"BYU prof says U2 more than musicians, they're philosophers"

I'm hearing that there are some books in the works on U2 and Chistian theology, but here's a new twist: though I can't find it on the Salt Lake Tribune's site, the @U2 mailing list sent out an article they published recently about a new book called U2 and Philosophy. It's coming out in 2006 from Open Court, a publishing house that's also done books on the philosophy of pop culture phenomenons like the Matrix movies and Harry Potter. (In fact, I own their The Simpsons and Philosophy: The D'oh! of Homer.)

The editor is Brigham Young University professor Mark Wrathall, who makes some interesting comments in the Salt Lake article: "Achtung Baby" through 1997's "Pop" found the band flirting with existential despair; 'Last Night On Earth' is Nietzschean; even the most abstract philosophy can be seen every day in pop culture. So far so good.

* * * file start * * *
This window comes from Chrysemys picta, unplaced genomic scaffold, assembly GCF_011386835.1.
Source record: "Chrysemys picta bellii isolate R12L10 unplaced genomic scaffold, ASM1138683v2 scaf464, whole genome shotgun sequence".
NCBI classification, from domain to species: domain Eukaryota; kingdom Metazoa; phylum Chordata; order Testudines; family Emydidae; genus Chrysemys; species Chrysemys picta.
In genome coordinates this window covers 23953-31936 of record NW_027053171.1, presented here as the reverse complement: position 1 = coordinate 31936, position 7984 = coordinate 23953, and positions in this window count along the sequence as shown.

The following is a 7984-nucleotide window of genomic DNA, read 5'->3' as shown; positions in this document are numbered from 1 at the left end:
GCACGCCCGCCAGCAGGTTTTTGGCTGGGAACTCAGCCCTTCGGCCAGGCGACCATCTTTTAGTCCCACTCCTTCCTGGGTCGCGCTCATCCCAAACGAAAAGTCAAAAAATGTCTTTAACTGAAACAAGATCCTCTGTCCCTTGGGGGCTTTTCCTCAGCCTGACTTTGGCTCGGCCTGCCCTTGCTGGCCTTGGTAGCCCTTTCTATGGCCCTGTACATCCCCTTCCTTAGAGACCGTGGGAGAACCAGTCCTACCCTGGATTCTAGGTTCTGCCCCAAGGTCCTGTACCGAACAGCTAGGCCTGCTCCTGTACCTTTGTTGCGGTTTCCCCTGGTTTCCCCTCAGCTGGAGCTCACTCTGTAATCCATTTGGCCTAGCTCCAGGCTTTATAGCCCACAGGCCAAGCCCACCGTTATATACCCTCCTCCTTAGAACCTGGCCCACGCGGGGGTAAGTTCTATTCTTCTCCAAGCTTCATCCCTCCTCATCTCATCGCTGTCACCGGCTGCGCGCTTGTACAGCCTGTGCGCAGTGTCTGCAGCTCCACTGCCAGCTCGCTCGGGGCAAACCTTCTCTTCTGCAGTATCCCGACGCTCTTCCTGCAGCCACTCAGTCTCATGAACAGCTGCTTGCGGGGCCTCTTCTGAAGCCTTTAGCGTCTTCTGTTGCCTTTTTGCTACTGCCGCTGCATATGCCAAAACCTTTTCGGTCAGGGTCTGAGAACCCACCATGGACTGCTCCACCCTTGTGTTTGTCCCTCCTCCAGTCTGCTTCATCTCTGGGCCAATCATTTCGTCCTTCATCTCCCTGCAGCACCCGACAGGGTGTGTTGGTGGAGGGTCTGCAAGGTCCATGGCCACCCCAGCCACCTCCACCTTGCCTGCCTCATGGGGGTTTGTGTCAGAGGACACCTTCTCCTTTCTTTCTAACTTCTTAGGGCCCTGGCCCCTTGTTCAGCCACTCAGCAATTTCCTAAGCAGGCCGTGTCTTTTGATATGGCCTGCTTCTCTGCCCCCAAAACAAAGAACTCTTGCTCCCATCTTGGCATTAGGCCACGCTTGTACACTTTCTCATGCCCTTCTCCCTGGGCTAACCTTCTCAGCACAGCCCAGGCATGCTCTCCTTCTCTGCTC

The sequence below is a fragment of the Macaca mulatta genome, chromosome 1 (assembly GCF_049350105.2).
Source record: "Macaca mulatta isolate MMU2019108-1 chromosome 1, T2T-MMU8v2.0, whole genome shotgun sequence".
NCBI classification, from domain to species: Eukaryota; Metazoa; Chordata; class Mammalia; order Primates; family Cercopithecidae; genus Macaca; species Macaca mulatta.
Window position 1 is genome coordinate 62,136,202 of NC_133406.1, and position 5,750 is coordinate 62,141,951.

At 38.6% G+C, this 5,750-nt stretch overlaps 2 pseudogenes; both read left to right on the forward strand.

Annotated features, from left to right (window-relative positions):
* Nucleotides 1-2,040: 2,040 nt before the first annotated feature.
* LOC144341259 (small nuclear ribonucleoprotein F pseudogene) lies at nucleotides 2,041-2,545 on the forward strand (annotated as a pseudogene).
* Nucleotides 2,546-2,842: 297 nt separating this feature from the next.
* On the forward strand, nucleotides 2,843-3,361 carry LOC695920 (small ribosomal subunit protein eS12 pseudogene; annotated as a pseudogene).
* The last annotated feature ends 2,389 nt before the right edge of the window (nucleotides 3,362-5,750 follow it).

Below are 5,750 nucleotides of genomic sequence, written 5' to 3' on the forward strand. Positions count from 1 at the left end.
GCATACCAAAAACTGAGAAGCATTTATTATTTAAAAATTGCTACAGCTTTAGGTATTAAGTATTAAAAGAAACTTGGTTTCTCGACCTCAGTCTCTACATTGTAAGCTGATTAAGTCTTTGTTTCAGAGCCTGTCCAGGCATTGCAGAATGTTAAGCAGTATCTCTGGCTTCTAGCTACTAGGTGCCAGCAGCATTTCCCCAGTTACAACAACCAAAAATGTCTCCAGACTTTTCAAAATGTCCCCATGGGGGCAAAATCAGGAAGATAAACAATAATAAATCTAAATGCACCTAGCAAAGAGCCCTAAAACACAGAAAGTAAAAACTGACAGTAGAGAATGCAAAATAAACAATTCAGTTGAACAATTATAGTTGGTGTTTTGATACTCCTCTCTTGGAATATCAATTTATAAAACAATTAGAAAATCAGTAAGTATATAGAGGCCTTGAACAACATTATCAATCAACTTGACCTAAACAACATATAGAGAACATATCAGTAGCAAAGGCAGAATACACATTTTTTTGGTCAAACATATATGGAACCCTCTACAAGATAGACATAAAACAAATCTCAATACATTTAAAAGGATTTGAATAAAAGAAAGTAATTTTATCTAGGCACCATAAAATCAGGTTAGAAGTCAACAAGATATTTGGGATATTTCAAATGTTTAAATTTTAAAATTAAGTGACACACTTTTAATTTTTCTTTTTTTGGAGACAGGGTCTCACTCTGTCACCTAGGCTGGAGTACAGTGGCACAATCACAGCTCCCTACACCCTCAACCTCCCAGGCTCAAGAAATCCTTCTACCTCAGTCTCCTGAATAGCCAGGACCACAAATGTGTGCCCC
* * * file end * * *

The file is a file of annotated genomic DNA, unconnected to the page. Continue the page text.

However, if the Salt Lake reporter's paraphrases are accurate on Wrathall's comments about U2's theology, I suspect some of the analyses there may be wider of the mark ('Vertigo' "celebrates earthly love as a form of spiritual fulfilment"? The band's early work "reflected traditional Christian pessimism"? 'Still Haven't Found What I'm Looking For' is about "whether religious faith alone could fulfill a person"?)

Later, the Deseret News published another, different article on the same topic, which explains that there are several professors of philosophy submitting essays. (It also says that U2's Christian material is the topic of Wrathall's.) Fortunately, the Deseret reporter doesn't include as many dodgy comments. Whatever you think of the hints at how U2 will be read in either the Deseret article (online) or the Salt Lake article (on the @U2 list), it'll probably be an interesting collection.
[NB: This post has been edited for clarity, thanks to a commenter voicing confusion about the quotes.]

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